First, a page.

Railcar 321

State Transport Authority

Broad Gauge


Class operators                                                 South Australian Railways/State Transport Authority/TransAdelaide

Condition                                                           Excellent

Ownership                                                         National Railway Museum

Provenance                                                       South Australian Railways

Built by                                                              S.A.R. Islington Workshops

Model                                                                300 Class

Number in class                                                 74

Entered service                                                 12th April 1957

Withdrawn                                                         15th December 1996

Entered the museum                                        15th December 1996

Length (over coupling points)                           65’ 8’’ (20 metres)

Total Weight                                                      40 tons 2 cwt (40,741 kilograms)

Engine type                                                       2x GM (Detroit) series 6/71 diesel model 6086

Cylinders                                                           6x inline

Horsepower                                                       219 horsepower (163 kW)

Maximum Speed                                                55 mph (88 km/h)

Seating capacity                                                91

Fuel capacity                                                     250 gallons (1137 litres)


In 1954 the Islington Workshops of the South Australian Railways, were commissioned to construct diesel railcars for use on the Adelaide suburban service. Two designs were chosen, the 300 class, with a driving station at one end and the 400 class, which had a driving station at each end.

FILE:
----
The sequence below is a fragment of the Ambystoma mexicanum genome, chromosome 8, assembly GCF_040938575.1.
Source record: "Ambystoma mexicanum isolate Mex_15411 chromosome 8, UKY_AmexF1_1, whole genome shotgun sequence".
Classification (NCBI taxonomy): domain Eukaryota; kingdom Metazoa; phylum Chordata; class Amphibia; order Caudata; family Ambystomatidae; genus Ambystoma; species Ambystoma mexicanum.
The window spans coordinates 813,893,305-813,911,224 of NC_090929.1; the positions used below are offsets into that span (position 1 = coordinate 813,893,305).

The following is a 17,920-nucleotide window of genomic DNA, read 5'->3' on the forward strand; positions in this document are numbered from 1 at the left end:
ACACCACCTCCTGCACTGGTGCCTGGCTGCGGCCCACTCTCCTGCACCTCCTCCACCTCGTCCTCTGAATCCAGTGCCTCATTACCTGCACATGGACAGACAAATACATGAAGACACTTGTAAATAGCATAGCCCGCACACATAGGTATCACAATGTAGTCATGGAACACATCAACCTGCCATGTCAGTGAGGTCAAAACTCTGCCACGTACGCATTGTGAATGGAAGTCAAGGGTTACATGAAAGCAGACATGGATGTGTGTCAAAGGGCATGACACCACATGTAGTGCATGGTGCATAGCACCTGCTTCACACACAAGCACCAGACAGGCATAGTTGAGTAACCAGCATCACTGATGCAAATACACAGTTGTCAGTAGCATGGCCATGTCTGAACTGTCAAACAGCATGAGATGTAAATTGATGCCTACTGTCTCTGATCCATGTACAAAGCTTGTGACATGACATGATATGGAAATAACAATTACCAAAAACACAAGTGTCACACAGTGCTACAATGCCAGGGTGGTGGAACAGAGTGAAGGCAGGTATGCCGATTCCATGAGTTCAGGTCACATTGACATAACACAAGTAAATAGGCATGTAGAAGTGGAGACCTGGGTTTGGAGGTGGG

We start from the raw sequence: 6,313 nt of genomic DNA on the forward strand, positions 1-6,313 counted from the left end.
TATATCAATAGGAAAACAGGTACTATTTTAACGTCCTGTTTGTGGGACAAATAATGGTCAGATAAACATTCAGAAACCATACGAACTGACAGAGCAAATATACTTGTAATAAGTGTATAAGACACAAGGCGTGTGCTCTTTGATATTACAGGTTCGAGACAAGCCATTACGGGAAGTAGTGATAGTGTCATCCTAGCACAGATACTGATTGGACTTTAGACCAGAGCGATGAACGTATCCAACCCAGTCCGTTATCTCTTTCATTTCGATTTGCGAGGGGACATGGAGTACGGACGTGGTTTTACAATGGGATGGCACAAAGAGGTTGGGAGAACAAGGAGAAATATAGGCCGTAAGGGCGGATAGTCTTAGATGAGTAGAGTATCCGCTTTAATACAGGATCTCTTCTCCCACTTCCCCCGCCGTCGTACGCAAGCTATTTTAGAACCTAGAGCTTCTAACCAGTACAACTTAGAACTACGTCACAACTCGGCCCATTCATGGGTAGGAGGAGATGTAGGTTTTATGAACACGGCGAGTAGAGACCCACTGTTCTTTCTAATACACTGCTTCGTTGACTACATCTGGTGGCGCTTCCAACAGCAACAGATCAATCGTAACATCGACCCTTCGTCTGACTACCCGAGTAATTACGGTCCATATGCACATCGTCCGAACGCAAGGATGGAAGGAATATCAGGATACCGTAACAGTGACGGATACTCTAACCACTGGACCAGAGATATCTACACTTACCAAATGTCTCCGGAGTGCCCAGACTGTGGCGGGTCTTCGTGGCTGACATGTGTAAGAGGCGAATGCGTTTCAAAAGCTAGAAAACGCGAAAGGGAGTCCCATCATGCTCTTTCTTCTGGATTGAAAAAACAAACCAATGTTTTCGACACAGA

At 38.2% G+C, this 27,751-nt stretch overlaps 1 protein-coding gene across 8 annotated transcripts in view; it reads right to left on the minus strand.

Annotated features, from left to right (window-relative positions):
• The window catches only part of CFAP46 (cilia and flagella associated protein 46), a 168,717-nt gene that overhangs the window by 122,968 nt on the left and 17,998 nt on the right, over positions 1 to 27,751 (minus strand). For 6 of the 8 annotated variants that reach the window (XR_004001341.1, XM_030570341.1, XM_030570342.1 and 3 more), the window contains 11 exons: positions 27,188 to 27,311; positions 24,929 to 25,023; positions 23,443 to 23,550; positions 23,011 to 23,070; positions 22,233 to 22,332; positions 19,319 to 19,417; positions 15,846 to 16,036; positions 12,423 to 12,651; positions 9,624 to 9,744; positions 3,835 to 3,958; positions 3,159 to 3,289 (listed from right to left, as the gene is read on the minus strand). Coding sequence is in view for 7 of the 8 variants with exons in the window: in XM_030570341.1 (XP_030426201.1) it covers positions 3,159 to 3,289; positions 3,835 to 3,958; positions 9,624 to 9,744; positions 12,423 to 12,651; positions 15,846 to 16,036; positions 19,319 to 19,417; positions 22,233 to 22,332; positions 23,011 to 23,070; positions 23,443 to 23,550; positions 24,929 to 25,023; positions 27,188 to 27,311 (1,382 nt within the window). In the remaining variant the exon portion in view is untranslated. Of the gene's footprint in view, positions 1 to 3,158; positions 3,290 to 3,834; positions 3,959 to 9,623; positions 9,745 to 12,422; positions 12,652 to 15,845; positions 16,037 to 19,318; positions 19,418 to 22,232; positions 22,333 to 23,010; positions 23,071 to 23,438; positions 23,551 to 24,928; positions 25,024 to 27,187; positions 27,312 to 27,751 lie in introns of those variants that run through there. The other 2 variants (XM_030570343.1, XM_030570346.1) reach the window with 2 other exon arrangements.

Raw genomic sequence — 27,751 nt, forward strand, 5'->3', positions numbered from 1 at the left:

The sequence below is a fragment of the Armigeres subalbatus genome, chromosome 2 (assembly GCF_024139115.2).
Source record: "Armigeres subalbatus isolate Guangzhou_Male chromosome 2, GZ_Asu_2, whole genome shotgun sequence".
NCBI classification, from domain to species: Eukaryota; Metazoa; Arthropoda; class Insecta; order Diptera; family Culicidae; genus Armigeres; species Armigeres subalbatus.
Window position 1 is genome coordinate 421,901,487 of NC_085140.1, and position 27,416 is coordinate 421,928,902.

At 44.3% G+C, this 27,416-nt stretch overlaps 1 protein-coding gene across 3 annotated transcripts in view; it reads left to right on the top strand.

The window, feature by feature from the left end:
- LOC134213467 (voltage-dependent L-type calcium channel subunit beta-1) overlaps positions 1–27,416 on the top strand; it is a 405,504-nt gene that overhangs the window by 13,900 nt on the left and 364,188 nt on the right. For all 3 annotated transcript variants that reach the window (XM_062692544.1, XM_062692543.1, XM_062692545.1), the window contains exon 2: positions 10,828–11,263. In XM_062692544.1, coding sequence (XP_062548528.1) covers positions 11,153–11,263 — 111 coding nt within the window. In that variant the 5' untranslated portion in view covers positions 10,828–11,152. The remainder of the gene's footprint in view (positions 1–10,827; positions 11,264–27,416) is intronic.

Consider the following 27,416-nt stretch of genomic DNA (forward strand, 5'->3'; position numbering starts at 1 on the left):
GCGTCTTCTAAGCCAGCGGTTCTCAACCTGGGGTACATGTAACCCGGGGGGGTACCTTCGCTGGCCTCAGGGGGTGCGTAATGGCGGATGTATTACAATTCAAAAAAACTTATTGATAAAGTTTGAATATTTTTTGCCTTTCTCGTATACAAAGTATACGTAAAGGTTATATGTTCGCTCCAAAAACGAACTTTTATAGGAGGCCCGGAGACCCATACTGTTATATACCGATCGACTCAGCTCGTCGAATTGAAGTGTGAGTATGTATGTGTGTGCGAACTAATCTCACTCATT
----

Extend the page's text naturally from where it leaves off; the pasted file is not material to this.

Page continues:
The body of each car consisted of a fabricated steel framework to which a steel skin was welded. Original livery was satin maroon body, silver roof and black bogies, though this was later changed to standard suburban red. Fabricated bogies manufactured by the Islington Workshops were used, though some cars did receive converted bogies that had previously been under Overland carriages.

Each compartment in the passenger saloon was fitted with cold cathode fluorescent tubes and low voltage emergency lighting above fixed tubular steel framed seating. Until 1961 vinyl was used for seat covering, with the main colours being cherry red and Flanders blue, but green, brown and grey sometimes appeared. From 1968, to match the green side walls, a special blue-green upholstery was used.

Interior walls were lined with plastic laminate in blue linen, tan linen or plain green. Flooring was either red linoleum or blue-yellow chequer board vinyl tiles.

Traction power was provided by two six-cylinder diesel engines of the lay-over type. A hydraulic torque converter and gearbox connected the drive shaft to each bogie.

A total of 74 units of the 300 class, and 37 of the 400 class were constructed between 1955 and 1971. Nicknamed Red Hens by the public, this type of railcar exclusively ran the Adelaide suburban service until the late 1970s when new railcars were purchased. Withdrawal of cars commenced in the mid-1980s with the last units remaining in service until late 1996.

Visit the NRM

76 Lipson Street
Port Adelaide
South Australia  5015
Open Daily / 10am – 4:30pm





5-15 yrs & with an adult


2 adults & up to 3 children


  • Prices may vary for special events
  • Open from 12pm on ANZAC Day
  • Closed Christmas Day

The National Railway Museum acknowledges the Kaurna people as the traditional owners and custodians of the Adelaide Plains. We honour and respect their ongoing cultural and spiritual connections to this country. We aim to respect the cultural heritage, customs and beliefs of all Indigenous people.

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